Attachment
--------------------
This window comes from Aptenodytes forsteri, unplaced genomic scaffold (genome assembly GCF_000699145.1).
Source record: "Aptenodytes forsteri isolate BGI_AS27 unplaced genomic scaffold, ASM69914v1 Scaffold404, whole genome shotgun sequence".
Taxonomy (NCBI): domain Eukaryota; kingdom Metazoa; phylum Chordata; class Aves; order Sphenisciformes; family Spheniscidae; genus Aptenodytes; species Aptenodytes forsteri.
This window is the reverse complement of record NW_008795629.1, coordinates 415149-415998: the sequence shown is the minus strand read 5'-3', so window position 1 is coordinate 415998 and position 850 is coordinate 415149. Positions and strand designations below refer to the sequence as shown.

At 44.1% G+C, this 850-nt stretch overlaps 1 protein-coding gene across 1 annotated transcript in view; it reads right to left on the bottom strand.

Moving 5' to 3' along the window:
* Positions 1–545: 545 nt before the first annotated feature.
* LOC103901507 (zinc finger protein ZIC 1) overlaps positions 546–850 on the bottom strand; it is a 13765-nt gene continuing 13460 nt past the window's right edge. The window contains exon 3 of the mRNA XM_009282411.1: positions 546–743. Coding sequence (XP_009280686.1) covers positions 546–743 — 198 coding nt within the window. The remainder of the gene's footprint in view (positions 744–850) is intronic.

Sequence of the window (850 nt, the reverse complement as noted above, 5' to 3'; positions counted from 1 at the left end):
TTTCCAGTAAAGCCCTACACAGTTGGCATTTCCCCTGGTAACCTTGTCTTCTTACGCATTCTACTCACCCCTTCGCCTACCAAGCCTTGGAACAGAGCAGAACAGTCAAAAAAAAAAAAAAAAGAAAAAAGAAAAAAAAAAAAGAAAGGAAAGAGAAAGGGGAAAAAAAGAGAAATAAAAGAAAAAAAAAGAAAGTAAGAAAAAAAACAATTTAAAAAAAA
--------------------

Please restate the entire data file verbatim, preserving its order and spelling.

This window comes from Aptenodytes forsteri, unplaced genomic scaffold (genome assembly GCF_000699145.1).
Source record: "Aptenodytes forsteri isolate BGI_AS27 unplaced genomic scaffold, ASM69914v1 Scaffold404, whole genome shotgun sequence".
Taxonomy (NCBI): domain Eukaryota; kingdom Metazoa; phylum Chordata; class Aves; order Sphenisciformes; family Spheniscidae; genus Aptenodytes; species Aptenodytes forsteri.
This window is the reverse complement of record NW_008795629.1, coordinates 415149-415998: the sequence shown is the minus strand read 5'-3', so window position 1 is coordinate 415998 and position 850 is coordinate 415149. Positions and strand designations below refer to the sequence as shown.

At 44.1% G+C, this 850-nt stretch overlaps 1 protein-coding gene across 1 annotated transcript in view; it reads right to left on the bottom strand.

Moving 5' to 3' along the window:
* Positions 1–545: 545 nt before the first annotated feature.
* LOC103901507 (zinc finger protein ZIC 1) overlaps positions 546–850 on the bottom strand; it is a 13765-nt gene continuing 13460 nt past the window's right edge. The window contains exon 3 of the mRNA XM_009282411.1: positions 546–743. Coding sequence (XP_009280686.1) covers positions 546–743 — 198 coding nt within the window. The remainder of the gene's footprint in view (positions 744–850) is intronic.

Sequence of the window (850 nt, the reverse complement as noted above, 5' to 3'; positions counted from 1 at the left end):
TTTCCAGTAAAGCCCTACACAGTTGGCATTTCCCCTGGTAACCTTGTCTTCTTACGCATTCTACTCACCCCTTCGCCTACCAAGCCTTGGAACAGAGCAGAACAGTCAAAAAAAAAAAAAAAAGAAAAAAGAAAAAAAAAAAAGAAAGGAAAGAGAAAGGGGAAAAAAAGAGAAATAAAAGAAAAAAAAAGAAAGTAAGAAAAAAAACAATTTAAAAAAAA